Time to reverse course on higher educationPublished 10:07am Monday, November 26, 2012 Updated 12:08pm Monday, November 26, 2012
If you ask Minnesota legislators how K-12 schools fared in the budget deal that ended the 2011 government shutdown, you’re like to hear a variety of answers.
Some will decry the funding shift, which delays state payments to schools and has forced some to seek the equivalent of “til payday” loans.
Other legislators say that schools did just fine, with many districts receiving substantial increases in per-pupil funding.
But when asked about funding for higher education, you’re likely to see legislators from both sides of the aisle take a deep breath, sigh and admit that the state’s colleges, universities and community colleges got hit too hard.
The numbers speak for themselves. The deal reached in July 2011 cut higher education funding by $351 million, which means that in fiscal year 2012-13, Minnesota is spending less on higher education than it did a decade ago.
And that’s in actual dollars, not adjusted for inflation — which would make the comparison even more lopsided.
Put another way, in 2000, the average full-time student attending a state college or university was responsible for about 26 percent of costs, with the state picking up the rest of the tab.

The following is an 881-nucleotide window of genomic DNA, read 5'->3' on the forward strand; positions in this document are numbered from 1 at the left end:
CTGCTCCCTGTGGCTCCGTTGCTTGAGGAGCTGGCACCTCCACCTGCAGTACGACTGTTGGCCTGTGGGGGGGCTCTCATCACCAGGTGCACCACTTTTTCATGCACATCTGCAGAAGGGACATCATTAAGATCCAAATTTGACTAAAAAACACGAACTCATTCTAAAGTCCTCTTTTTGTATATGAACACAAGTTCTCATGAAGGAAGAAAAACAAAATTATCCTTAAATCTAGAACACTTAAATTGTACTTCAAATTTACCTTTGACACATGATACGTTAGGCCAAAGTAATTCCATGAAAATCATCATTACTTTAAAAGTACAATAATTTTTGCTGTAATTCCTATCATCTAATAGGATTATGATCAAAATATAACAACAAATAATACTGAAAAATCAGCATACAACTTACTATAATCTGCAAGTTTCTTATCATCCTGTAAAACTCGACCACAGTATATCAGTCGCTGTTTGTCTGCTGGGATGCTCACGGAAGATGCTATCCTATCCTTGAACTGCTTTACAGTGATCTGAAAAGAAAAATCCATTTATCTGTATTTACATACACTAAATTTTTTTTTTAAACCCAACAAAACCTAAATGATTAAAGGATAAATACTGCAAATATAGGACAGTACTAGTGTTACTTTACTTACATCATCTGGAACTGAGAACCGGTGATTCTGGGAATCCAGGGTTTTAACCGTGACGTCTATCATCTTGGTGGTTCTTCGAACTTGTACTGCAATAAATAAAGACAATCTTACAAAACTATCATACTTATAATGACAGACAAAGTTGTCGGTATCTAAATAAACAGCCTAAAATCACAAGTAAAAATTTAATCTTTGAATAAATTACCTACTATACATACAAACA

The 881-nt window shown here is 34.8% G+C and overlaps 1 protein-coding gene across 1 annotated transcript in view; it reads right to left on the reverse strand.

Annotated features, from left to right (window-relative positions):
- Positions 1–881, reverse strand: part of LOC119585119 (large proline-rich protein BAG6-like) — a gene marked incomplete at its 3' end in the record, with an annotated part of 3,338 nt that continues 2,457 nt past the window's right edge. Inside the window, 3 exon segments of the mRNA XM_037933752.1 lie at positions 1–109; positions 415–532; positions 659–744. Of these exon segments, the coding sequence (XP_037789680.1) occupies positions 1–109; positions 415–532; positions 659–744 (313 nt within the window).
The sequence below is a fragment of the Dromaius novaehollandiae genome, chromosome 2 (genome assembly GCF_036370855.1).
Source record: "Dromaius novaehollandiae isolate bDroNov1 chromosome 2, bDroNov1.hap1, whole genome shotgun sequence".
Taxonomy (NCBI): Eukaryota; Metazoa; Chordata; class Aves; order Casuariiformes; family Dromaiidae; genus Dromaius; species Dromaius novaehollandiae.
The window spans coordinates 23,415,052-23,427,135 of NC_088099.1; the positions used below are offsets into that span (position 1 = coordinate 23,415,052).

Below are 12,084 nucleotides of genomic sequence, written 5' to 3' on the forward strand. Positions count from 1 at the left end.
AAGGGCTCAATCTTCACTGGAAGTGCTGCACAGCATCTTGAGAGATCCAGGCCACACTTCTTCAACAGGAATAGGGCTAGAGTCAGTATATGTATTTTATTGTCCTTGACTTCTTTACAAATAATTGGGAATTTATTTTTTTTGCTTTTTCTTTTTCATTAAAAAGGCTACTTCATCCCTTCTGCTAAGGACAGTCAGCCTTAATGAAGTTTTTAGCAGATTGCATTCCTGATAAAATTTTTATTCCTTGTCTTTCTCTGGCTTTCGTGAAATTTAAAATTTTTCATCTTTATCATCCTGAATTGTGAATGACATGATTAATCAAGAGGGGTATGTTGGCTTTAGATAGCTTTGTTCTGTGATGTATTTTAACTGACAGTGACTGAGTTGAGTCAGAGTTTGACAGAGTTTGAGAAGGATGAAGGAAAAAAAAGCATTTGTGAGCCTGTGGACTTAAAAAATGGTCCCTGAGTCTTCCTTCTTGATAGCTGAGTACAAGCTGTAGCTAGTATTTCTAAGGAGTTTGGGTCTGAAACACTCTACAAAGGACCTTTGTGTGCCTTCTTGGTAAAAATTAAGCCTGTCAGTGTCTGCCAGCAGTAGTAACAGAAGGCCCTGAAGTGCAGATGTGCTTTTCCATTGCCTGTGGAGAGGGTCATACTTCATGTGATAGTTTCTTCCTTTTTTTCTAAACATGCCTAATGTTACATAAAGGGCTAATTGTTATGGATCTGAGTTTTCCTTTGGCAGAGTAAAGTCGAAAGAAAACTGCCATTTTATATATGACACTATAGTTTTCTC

Today, students at state schools are on the hook for 60 percent of the cost of their education.
That’s not just a bad trend — it’s downright alarming, and for the sake of Minnesota’s workforce, it must be reversed.
In that context, we like the proposal the Minnesota State Colleges and Universities system has put on the table as its first “offer” for the Legislature to consider in the budget discussions that will begin in January.
Chancellor Steven Rosenstone is seeking an increase of $97 million for the next two years, and in exchange MnSCU is promising to slash administrative costs by $44 million and cap tuition increases at 3 percent per year.
The administrative cuts are a nod to those who’ve long argued that the state’s colleges and universities are top-heavy, paying too much money to employees who have little, if any, contact with actual students. Also included in the budget request is a promise that if the state provides $21 million for technology and equipment upgrades, MnSCU will match that amount through its own fundraising efforts.
Granted, any state agency that seeks a funding increase of nearly 9 percent is likely to be somewhat disappointed in the outcome, but we hope this request falls on receptive ears.
If Minnesota is going to train people — young and old — for the workplace of tomorrow, then we need affordable programs, great teachers and up-to-date facilities and equipment.
The cuts of 2011 were too deep, and now it’s time to reverse course and start rebuilding our higher education system.
— Post-Bulletin of Rochester